Fragmented WW1 East Lothian family reunited
The story of an East Lothian family devastated by World War One is being remembered in Haddington this weekend. A book about the family's story has been published and a plaque is being unveiled in the town.
The story of the Cranstons is a heart-breaking one.
Of 11 children in the family, seven of the boys went off to World War One.
Four died, two were horribly wounded and only one returned unscathed.
Feeling there was no future for them in Scotland, many of the survivors left for Australia.
But this was not a story that was talked about in the wider family.
Stuart Pearson has travelled from Sydney in Australia to remember his family members who went to war.
Looking at a family group picture from 1908, Mr Pearson says: "Within 12 years from that photograph, where you have mother and father and 11 children staring out at the camera, only one person is left in Scotland. Everyone else is dead or departed."
Mr Pearson says: "Subsequent generations fragmented the knowledge of the family, so that by the time I came around as a grandson I knew very, very little and that by the third generation nobody knows anything."
Hooking up via the internet, family members from around the world got in touch and began piecing the story together.
"I found out there were other family members who were trying to pull the threads of this story," says Mr Pearson.
"Pull the threads of this family back together again.
"We used technology and I ended up talking to Canadians and Scots and English and New Zealanders and fellow Australians and we managed to stitch the family together and its descendents and from that we managed to stitch the story and pull the threads together of the story."
A book jointly written by Mr Pearson and Haddington-based amateur historian Bob Mitchell is published this weekend.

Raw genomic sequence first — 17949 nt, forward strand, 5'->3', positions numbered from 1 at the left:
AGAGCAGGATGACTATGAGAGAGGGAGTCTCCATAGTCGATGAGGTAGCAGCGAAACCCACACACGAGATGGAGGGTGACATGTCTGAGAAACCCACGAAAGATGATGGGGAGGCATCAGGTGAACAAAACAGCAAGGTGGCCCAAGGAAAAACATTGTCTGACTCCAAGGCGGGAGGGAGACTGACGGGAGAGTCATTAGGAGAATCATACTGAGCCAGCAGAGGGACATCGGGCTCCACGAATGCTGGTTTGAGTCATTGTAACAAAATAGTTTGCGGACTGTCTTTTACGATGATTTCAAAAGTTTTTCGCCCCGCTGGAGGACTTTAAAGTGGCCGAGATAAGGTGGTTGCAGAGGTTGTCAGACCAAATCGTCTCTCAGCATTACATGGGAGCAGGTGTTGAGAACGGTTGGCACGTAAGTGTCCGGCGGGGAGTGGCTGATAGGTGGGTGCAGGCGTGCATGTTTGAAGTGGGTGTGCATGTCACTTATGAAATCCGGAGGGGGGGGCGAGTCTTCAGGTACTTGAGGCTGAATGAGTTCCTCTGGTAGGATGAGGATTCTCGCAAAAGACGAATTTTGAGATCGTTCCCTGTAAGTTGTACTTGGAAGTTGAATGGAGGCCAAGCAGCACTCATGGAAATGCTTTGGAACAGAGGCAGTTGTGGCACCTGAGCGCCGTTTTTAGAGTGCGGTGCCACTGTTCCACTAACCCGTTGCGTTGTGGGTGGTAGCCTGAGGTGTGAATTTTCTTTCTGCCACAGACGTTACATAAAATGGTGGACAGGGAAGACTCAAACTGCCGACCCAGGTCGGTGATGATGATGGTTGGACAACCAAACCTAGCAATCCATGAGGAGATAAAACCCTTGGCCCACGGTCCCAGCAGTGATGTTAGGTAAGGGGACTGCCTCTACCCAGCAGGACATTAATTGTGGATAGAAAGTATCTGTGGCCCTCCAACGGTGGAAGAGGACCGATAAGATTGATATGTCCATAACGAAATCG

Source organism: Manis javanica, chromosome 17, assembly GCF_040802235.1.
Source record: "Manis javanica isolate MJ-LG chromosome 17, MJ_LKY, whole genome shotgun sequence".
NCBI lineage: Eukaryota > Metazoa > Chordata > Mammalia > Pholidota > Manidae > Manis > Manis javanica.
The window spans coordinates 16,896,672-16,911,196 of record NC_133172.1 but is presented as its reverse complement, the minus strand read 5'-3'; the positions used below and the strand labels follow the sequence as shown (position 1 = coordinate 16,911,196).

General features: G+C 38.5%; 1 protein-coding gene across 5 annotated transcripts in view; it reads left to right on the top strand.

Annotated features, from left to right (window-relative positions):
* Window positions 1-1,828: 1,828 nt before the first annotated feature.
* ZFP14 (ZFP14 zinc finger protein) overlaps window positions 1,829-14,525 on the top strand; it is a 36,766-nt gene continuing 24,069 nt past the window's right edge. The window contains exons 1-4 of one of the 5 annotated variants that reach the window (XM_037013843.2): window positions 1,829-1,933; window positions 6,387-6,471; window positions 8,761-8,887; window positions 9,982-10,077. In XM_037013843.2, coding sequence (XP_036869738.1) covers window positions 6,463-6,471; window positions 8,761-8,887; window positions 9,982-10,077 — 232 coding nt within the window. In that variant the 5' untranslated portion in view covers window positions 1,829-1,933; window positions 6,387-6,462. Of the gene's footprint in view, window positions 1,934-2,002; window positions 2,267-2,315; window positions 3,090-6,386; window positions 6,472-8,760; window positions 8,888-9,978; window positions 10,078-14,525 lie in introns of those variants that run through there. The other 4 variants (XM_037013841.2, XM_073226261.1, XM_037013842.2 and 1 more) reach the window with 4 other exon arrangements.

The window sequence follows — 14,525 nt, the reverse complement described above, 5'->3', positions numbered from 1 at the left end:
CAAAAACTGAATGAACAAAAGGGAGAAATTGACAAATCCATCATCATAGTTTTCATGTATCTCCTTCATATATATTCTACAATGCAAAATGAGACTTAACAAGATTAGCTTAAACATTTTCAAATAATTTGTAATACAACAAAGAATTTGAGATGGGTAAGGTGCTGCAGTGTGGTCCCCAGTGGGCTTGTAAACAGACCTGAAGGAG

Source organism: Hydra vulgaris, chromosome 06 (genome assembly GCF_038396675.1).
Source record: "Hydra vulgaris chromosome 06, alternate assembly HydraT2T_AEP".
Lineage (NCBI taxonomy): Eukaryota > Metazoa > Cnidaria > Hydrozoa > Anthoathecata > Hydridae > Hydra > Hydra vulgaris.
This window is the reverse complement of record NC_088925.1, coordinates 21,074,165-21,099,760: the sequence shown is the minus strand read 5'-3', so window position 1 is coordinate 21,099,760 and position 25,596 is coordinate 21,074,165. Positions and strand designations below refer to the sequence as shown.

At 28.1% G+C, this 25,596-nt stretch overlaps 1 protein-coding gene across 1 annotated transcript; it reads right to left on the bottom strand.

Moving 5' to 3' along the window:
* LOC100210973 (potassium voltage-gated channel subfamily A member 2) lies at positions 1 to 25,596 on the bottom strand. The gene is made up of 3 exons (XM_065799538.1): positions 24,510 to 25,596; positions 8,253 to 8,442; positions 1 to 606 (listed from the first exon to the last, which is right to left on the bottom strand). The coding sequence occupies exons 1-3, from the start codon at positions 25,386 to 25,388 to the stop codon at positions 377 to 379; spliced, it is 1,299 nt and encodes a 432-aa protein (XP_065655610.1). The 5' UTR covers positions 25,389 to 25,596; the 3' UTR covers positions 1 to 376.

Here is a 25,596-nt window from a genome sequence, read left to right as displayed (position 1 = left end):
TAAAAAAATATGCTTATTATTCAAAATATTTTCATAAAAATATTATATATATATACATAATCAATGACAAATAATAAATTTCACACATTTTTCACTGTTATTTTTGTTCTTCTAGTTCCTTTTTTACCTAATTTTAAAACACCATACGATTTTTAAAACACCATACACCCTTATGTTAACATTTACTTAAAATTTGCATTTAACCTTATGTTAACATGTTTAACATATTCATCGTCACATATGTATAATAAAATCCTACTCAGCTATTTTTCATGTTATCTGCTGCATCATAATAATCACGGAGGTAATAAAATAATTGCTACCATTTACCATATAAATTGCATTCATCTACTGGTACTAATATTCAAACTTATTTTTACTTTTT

Mr Mitchell provided some of the local context about how hard life would have been in the town 100 years ago for families like the Cranstons.
For him the real central figure of the story is the mother, left devastated by what had happened to her children.
He says: "Lizzie, the mother, had a hard life, a big family, a lot of mouths to feed, very little money.
"In my opinion, the most extraordinary thing about the Cranstons was their ordinariness. A very ordinary family to which extraordinary and awful things happened."
Something like 40 people have come from overseas to meet a similar number of Scottish-based descendants.
"It's just a story about the devastation of a family which suffered such incredible loss," says Christine Leader from Australia.
"But at the end of it, we are all together again."
Sharon Weir, from Canada, adds: "It's a very sad story but I guess it happened to a lot of people in the United Kingdom, probably every family had someone who died in the war - it's just tragic."
This is the first time since the family broke up and departed Haddington in 1920 that all branches of the family have come together.
"You're probably going to think it's schmaltzy and sentimental, but I feel a part of me has come home," says Mr Pearson.
He thinks his family's story has wider resonance.
"I look at them and think this needs to be told often, needs to be told loudly, needs to be told clearly, that war does this to people and we should be reminded of it all the time," he added.